For researchers, correlation analysis is a familiar tool used to measure the strength and direction of the relationship between two variables. However, correlation analysis on non-parametric variables measured using the Likert scale has fundamental differences compared to correlation analysis on parametric variables.

This is due to the characteristics of the Likert scale, which is generally used to measure individual perceptions, attitudes, or subjective responses. In this article, Kanda Data will discuss how to conduct correlation analysis on non-parametric variables using the Likert scale.

**Understanding Data Measurement Scales in Statistics**

It is essential to understand the measurement scales of data in statistics, as this will influence the selection of the appropriate statistical tests. Data measurement scales can be divided into four categories: nominal scale, ordinal scale, interval scale, and ratio scale.

Each scale has different characteristics, which affect the type of statistical analysis that can be performed. In general, the nominal scale is used to categorize data without any particular order, while the ordinal scale categorizes data with a clear order.

The interval scale is a parametric measurement scale used for data that has equal intervals between values. In addition to intervals, the ratio scale also has an absolute zero point.

**Likert Scale Variables are Ordinal Scale**

The Likert scale, often used in surveys to measure levels of agreement or frequency, is an example of an ordinal scale. In this scale, respondents are asked to choose from a series of options that reflect their level of agreement or disagreement with a statement.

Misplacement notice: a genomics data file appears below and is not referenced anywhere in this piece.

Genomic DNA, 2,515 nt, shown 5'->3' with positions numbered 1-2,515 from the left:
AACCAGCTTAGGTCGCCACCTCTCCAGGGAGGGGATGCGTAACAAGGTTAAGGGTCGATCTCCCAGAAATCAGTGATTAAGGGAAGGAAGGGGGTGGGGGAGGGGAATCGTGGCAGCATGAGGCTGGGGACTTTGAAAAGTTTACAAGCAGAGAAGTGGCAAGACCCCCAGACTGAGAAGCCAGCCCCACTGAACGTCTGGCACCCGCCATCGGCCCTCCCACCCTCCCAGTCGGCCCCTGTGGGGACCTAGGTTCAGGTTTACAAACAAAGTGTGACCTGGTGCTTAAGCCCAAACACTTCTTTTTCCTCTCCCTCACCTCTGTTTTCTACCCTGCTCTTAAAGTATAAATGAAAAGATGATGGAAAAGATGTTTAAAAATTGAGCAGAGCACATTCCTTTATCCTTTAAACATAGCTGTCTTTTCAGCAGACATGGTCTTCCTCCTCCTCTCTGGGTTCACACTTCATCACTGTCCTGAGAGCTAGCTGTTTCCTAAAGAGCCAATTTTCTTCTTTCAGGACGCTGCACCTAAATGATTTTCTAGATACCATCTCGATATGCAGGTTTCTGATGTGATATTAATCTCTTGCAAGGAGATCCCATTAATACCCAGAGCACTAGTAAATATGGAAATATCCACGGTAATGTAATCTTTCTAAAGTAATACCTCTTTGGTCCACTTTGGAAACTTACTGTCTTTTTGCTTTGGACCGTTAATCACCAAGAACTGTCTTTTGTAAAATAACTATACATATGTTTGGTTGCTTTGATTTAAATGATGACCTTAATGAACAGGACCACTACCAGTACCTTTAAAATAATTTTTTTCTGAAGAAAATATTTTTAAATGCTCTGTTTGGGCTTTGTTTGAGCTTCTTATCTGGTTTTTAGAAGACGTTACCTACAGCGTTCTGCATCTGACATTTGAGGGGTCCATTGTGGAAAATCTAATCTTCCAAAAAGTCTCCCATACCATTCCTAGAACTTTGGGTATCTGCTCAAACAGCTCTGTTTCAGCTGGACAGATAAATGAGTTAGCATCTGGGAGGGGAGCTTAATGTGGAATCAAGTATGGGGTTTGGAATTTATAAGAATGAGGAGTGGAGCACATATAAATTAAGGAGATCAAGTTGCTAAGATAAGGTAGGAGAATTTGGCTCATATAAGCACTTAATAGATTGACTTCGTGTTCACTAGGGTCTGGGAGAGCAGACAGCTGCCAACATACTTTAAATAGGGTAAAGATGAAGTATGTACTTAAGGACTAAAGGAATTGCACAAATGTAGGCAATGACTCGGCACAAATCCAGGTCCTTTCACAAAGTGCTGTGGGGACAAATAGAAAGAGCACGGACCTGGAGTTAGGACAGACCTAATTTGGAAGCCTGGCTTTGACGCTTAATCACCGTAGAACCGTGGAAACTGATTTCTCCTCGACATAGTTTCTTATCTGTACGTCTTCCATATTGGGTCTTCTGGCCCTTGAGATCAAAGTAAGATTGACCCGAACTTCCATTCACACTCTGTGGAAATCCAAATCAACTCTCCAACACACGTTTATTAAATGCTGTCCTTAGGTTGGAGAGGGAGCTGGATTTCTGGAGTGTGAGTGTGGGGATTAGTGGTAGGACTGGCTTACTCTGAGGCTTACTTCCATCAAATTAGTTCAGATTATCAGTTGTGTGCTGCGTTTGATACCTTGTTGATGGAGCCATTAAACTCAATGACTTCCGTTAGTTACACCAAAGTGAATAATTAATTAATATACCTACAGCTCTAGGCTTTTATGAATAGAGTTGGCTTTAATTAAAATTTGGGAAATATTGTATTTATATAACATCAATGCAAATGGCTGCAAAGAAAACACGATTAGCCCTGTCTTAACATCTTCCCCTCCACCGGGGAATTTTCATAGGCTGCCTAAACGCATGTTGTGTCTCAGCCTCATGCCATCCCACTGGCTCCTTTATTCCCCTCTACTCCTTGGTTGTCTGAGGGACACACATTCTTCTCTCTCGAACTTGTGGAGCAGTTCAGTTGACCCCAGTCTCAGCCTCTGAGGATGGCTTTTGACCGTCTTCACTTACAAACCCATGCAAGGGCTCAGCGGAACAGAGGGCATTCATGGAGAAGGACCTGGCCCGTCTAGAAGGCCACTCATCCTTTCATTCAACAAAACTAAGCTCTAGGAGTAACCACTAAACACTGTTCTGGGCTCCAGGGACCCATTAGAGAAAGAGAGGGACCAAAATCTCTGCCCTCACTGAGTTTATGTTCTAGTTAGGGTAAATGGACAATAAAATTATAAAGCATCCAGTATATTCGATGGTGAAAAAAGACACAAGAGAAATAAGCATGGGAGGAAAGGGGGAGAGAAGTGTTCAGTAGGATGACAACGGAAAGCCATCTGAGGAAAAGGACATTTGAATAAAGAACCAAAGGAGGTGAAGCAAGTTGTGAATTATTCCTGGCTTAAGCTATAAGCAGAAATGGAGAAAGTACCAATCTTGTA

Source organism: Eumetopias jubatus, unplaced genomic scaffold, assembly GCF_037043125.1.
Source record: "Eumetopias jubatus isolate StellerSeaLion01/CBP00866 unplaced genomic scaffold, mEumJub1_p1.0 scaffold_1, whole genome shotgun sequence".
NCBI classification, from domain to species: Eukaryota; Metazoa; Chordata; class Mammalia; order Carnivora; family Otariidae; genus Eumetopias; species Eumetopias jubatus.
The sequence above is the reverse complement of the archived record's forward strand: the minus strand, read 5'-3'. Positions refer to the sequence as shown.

Although there is an order in the choices, such as from “strongly agree” to “strongly disagree,” the differences between the choices do not have a fixed numerical value. This makes Likert scale values classified as ordinal scale data. Therefore, the appropriate statistical analysis for Likert scale data must consider the characteristics of variables measured using the ordinal scale.

**Spearman’s Rank Correlation Test is the Right Choice**

For variables measured using the Likert scale, the appropriate correlation test is Spearman’s Rank Correlation. This test is designed to measure the strength and direction of the relationship between two ordinal-scale variables.

Unlike Pearson’s correlation, which assumes normal distribution and a linear relationship between variables, Spearman’s Rank Correlation does not make these assumptions. Spearman’s Rank Correlation converts the original values into ranks, then calculates the correlation based on these ranks.

This makes Spearman’s Rank Correlation more suitable for data that does not meet parametric assumptions, such as data generated from the Likert scale. Additionally, Spearman’s Rank Correlation test can also be used for parametric variables that are not normally distributed.

**Case Study Example: Correlation Between Employee Motivation and Performance**

For example, suppose we want to test whether there is a correlation between employee motivation and employee performance in a company. Both variables are measured using the Likert scale, where employee motivation is assessed through several questions evaluating motivation levels from “very unmotivated” to “very motivated,” and employee performance is measured from “very low” to “very high.”

Given that both variables are ordinal, the Spearman’s Rank Correlation test will be used to measure the relationship between motivation and performance. The results of this test can provide information on how strong the relationship is between employee motivation and their performance, which can be used as a basis for managerial decision-making.

**Conclusion**

In correlation analysis, it is important to choose the method that fits the type of data used. For non-parametric variables measured using the Likert scale, Spearman’s Rank Correlation test is the right choice.

By understanding the characteristics of the Likert scale as an ordinal scale and applying the appropriate test, correlation analysis can be conducted more accurately. This is the article that Kanda Data can provide at this time. Hopefully, it is useful for all of you. Stay tuned for the latest articles from Kanda Data next week.